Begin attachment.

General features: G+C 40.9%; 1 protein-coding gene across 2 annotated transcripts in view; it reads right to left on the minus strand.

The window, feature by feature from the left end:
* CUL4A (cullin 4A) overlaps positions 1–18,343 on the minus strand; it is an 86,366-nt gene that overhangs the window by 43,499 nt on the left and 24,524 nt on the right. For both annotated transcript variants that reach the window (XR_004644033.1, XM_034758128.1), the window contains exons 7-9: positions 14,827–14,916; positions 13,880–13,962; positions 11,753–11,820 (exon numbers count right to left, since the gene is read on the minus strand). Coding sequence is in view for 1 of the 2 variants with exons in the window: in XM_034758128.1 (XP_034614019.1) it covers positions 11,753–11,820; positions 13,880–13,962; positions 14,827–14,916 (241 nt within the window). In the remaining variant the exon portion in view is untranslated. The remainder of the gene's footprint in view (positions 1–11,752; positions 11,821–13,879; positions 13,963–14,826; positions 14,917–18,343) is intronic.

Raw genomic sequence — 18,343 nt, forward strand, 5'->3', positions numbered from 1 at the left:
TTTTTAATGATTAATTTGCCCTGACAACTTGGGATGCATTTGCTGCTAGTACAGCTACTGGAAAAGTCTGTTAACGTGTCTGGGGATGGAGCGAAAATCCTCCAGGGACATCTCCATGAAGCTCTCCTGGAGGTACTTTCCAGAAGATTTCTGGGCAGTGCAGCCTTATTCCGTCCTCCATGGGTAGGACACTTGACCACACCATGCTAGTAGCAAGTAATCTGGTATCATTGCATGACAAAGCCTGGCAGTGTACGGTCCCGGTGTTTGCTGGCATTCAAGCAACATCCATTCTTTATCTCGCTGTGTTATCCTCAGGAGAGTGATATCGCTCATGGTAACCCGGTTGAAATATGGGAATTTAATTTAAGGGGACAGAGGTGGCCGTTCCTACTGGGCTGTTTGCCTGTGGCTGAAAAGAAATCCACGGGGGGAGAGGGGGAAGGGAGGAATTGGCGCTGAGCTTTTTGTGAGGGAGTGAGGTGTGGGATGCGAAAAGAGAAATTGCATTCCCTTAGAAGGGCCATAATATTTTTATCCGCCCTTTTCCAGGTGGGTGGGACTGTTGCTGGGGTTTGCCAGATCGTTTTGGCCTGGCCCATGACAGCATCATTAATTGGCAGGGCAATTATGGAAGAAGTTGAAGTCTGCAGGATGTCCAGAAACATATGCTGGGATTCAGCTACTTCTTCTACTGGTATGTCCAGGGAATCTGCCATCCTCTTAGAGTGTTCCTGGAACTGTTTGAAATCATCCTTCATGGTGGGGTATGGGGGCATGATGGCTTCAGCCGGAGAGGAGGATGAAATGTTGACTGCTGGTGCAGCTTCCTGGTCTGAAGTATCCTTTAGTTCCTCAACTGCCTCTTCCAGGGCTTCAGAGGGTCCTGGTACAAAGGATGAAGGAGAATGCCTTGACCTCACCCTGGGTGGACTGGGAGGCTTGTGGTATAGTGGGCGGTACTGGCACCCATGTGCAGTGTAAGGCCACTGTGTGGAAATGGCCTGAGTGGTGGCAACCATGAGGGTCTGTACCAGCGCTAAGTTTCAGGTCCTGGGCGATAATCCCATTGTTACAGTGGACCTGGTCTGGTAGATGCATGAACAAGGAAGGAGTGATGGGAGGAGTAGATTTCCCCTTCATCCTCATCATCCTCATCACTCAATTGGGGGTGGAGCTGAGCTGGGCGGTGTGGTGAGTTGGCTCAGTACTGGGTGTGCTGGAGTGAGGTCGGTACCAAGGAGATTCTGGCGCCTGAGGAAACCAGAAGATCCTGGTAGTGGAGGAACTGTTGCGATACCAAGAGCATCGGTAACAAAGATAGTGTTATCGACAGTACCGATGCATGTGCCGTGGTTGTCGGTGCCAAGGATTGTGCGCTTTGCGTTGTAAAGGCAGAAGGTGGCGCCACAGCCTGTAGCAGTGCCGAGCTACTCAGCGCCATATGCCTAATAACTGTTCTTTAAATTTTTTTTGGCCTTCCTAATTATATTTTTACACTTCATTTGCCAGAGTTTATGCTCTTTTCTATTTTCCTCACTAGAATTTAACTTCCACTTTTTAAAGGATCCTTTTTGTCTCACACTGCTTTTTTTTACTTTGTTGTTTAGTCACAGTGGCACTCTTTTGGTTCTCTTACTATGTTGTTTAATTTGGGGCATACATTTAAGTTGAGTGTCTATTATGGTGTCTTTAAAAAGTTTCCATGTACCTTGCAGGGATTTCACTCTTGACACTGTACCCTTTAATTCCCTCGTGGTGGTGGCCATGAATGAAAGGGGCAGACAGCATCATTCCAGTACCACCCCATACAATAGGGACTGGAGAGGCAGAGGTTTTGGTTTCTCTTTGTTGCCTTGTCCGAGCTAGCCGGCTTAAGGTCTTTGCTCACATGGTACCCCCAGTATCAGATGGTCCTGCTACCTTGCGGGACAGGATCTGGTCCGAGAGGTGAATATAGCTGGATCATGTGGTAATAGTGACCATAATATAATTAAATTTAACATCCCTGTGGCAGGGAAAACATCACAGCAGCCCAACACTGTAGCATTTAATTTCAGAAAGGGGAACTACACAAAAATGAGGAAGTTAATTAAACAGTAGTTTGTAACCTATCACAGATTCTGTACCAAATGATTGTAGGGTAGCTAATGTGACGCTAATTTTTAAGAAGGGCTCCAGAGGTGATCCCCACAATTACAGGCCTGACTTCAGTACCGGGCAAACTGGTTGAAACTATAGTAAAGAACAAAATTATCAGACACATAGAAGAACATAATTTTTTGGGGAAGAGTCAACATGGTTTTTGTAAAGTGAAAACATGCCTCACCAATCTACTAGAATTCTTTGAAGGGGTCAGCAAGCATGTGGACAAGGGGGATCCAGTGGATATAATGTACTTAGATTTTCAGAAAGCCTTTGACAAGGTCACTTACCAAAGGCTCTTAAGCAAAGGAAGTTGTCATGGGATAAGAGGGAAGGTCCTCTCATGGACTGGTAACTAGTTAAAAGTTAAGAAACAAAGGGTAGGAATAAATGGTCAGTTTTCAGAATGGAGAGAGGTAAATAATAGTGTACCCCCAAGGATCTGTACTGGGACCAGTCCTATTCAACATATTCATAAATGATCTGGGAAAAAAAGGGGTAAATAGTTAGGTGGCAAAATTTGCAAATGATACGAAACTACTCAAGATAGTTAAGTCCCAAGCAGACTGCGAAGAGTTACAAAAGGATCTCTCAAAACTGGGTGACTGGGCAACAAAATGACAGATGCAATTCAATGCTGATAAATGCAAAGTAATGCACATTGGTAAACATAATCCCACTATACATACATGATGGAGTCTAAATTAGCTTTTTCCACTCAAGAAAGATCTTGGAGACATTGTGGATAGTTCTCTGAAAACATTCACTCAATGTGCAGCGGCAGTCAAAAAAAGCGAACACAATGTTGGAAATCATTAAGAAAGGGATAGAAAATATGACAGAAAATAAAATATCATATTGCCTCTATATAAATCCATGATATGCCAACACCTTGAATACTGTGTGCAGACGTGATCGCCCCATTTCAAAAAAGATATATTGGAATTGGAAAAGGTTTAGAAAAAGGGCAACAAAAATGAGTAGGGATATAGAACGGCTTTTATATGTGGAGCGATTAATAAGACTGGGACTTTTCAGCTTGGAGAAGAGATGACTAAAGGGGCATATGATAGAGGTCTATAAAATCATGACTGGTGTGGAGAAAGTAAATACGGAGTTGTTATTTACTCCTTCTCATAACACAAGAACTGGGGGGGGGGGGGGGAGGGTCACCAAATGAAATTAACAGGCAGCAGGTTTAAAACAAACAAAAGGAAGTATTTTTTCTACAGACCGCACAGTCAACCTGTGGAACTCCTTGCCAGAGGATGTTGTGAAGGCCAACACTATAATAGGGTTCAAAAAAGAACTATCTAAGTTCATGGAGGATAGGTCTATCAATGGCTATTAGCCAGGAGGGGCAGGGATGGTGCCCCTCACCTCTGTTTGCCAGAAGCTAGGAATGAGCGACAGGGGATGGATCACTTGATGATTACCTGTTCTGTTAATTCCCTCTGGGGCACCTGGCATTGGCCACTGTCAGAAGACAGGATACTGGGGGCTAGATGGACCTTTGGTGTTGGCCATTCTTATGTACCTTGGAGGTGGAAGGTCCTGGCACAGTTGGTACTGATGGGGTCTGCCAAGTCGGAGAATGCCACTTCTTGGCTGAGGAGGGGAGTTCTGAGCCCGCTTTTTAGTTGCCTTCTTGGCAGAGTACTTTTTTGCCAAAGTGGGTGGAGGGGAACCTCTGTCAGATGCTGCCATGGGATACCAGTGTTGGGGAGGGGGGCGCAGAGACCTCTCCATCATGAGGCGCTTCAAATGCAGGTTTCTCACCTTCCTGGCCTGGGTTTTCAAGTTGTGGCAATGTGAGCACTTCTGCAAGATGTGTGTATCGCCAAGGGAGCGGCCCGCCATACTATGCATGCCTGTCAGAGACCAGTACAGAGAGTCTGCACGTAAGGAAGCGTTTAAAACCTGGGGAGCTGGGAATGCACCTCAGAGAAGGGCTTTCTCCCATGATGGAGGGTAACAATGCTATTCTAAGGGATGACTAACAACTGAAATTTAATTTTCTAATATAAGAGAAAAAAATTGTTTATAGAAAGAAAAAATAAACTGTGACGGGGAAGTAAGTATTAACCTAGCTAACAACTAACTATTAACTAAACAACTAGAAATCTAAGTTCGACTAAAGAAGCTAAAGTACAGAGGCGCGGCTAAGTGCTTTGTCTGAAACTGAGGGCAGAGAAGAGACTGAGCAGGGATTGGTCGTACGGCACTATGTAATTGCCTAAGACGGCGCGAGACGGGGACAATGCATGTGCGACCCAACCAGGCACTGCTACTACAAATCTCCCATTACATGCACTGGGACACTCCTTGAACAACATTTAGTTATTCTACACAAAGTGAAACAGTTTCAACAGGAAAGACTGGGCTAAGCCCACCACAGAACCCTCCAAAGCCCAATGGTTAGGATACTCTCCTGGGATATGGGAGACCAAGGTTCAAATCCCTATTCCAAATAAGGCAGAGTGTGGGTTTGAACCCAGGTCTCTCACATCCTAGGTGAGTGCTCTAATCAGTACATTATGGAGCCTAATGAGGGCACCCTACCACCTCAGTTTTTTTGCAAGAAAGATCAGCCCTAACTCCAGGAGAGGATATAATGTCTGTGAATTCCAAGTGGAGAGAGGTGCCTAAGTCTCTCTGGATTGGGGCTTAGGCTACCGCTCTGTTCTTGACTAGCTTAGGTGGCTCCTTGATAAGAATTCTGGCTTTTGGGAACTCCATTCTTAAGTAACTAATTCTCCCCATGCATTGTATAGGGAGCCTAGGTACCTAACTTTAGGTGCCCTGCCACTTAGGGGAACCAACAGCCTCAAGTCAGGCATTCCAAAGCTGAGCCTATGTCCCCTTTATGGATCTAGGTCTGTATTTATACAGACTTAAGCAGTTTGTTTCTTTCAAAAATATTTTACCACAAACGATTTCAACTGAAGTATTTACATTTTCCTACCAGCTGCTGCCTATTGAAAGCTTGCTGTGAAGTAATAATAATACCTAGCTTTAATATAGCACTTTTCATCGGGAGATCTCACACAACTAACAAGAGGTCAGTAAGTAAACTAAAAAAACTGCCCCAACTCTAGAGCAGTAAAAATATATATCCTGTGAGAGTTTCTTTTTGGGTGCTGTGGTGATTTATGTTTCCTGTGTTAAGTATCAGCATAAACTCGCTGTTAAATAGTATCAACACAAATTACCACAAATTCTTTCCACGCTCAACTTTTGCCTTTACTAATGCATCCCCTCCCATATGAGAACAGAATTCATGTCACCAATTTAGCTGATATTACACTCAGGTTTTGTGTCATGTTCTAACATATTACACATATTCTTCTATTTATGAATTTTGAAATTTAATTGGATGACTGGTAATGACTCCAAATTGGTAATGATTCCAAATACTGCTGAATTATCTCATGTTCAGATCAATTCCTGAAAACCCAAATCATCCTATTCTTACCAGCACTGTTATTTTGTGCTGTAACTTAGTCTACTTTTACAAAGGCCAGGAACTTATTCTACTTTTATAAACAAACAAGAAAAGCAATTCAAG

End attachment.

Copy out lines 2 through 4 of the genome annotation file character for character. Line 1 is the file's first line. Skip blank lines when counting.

The window, feature by feature from the left end:
* CUL4A (cullin 4A) overlaps positions 1–18,343 on the minus strand; it is an 86,366-nt gene that overhangs the window by 43,499 nt on the left and 24,524 nt on the right. For both annotated transcript variants that reach the window (XR_004644033.1, XM_034758128.1), the window contains exons 7-9: positions 14,827–14,916; positions 13,880–13,962; positions 11,753–11,820 (exon numbers count right to left, since the gene is read on the minus strand). Coding sequence is in view for 1 of the 2 variants with exons in the window: in XM_034758128.1 (XP_034614019.1) it covers positions 11,753–11,820; positions 13,880–13,962; positions 14,827–14,916 (241 nt within the window). In the remaining variant the exon portion in view is untranslated. The remainder of the gene's footprint in view (positions 1–11,752; positions 11,821–13,879; positions 13,963–14,826; positions 14,917–18,343) is intronic.

Raw genomic sequence — 18,343 nt, forward strand, 5'->3', positions numbered from 1 at the left: